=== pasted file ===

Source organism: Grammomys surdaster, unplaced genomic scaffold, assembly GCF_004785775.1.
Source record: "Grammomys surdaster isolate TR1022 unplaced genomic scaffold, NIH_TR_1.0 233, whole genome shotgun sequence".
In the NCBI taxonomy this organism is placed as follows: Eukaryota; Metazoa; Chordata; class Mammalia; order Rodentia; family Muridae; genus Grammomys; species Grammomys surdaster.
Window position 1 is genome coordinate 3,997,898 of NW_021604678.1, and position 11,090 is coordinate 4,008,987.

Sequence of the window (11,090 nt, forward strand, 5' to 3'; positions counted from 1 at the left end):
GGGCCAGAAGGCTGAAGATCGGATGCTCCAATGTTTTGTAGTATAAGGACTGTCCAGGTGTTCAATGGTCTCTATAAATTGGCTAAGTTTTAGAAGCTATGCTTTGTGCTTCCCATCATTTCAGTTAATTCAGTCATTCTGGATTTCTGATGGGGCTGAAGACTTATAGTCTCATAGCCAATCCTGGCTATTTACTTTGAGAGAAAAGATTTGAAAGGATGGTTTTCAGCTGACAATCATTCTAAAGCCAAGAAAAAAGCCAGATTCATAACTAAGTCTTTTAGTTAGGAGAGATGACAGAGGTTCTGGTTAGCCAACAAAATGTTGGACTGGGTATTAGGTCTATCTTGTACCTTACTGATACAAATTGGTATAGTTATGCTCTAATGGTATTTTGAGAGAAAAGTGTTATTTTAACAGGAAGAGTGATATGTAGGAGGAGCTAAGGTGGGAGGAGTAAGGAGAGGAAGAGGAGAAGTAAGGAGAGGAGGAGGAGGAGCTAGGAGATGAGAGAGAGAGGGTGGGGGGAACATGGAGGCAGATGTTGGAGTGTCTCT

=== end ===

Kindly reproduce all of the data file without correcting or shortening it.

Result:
Source organism: Grammomys surdaster, unplaced genomic scaffold, assembly GCF_004785775.1.
Source record: "Grammomys surdaster isolate TR1022 unplaced genomic scaffold, NIH_TR_1.0 233, whole genome shotgun sequence".
In the NCBI taxonomy this organism is placed as follows: Eukaryota; Metazoa; Chordata; class Mammalia; order Rodentia; family Muridae; genus Grammomys; species Grammomys surdaster.
Window position 1 is genome coordinate 3,997,898 of NW_021604678.1, and position 11,090 is coordinate 4,008,987.

Sequence of the window (11,090 nt, forward strand, 5' to 3'; positions counted from 1 at the left end):
GGGCCAGAAGGCTGAAGATCGGATGCTCCAATGTTTTGTAGTATAAGGACTGTCCAGGTGTTCAATGGTCTCTATAAATTGGCTAAGTTTTAGAAGCTATGCTTTGTGCTTCCCATCATTTCAGTTAATTCAGTCATTCTGGATTTCTGATGGGGCTGAAGACTTATAGTCTCATAGCCAATCCTGGCTATTTACTTTGAGAGAAAAGATTTGAAAGGATGGTTTTCAGCTGACAATCATTCTAAAGCCAAGAAAAAAGCCAGATTCATAACTAAGTCTTTTAGTTAGGAGAGATGACAGAGGTTCTGGTTAGCCAACAAAATGTTGGACTGGGTATTAGGTCTATCTTGTACCTTACTGATACAAATTGGTATAGTTATGCTCTAATGGTATTTTGAGAGAAAAGTGTTATTTTAACAGGAAGAGTGATATGTAGGAGGAGCTAAGGTGGGAGGAGTAAGGAGAGGAAGAGGAGAAGTAAGGAGAGGAGGAGGAGGAGCTAGGAGATGAGAGAGAGAGGGTGGGGGGAACATGGAGGCAGATGTTGGAGTGTCTCT